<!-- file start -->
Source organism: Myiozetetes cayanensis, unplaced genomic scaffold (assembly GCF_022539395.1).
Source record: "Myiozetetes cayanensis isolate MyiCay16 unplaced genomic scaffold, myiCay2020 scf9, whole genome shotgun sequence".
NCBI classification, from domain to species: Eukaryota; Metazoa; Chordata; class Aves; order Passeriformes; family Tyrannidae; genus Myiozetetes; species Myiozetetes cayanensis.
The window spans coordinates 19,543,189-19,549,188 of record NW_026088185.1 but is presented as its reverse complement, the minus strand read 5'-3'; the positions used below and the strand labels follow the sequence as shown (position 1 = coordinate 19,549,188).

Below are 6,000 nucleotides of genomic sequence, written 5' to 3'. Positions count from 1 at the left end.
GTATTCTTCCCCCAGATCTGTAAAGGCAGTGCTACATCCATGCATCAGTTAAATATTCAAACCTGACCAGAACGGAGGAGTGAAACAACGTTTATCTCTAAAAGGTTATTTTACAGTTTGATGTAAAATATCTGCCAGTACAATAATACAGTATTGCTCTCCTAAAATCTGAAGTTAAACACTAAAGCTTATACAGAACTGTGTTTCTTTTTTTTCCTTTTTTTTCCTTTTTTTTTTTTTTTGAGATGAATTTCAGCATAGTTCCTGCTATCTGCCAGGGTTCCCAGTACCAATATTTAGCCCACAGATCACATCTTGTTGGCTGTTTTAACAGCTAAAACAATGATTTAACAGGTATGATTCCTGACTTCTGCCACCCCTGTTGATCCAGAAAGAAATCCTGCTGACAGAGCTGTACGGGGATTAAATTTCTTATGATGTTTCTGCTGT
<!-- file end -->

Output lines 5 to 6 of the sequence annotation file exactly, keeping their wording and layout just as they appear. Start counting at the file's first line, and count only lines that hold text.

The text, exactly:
Below are 6,000 nucleotides of genomic sequence, written 5' to 3'. Positions count from 1 at the left end.
GTATTCTTCCCCCAGATCTGTAAAGGCAGTGCTACATCCATGCATCAGTTAAATATTCAAACCTGACCAGAACGGAGGAGTGAAACAACGTTTATCTCTAAAAGGTTATTTTACAGTTTGATGTAAAATATCTGCCAGTACAATAATACAGTATTGCTCTCCTAAAATCTGAAGTTAAACACTAAAGCTTATACAGAACTGTGTTTCTTTTTTTTCCTTTTTTTTCCTTTTTTTTTTTTTTTGAGATGAATTTCAGCATAGTTCCTGCTATCTGCCAGGGTTCCCAGTACCAATATTTAGCCCACAGATCACATCTTGTTGGCTGTTTTAACAGCTAAAACAATGATTTAACAGGTATGATTCCTGACTTCTGCCACCCCTGTTGATCCAGAAAGAAATCCTGCTGACAGAGCTGTACGGGGATTAAATTTCTTATGATGTTTCTGCTGT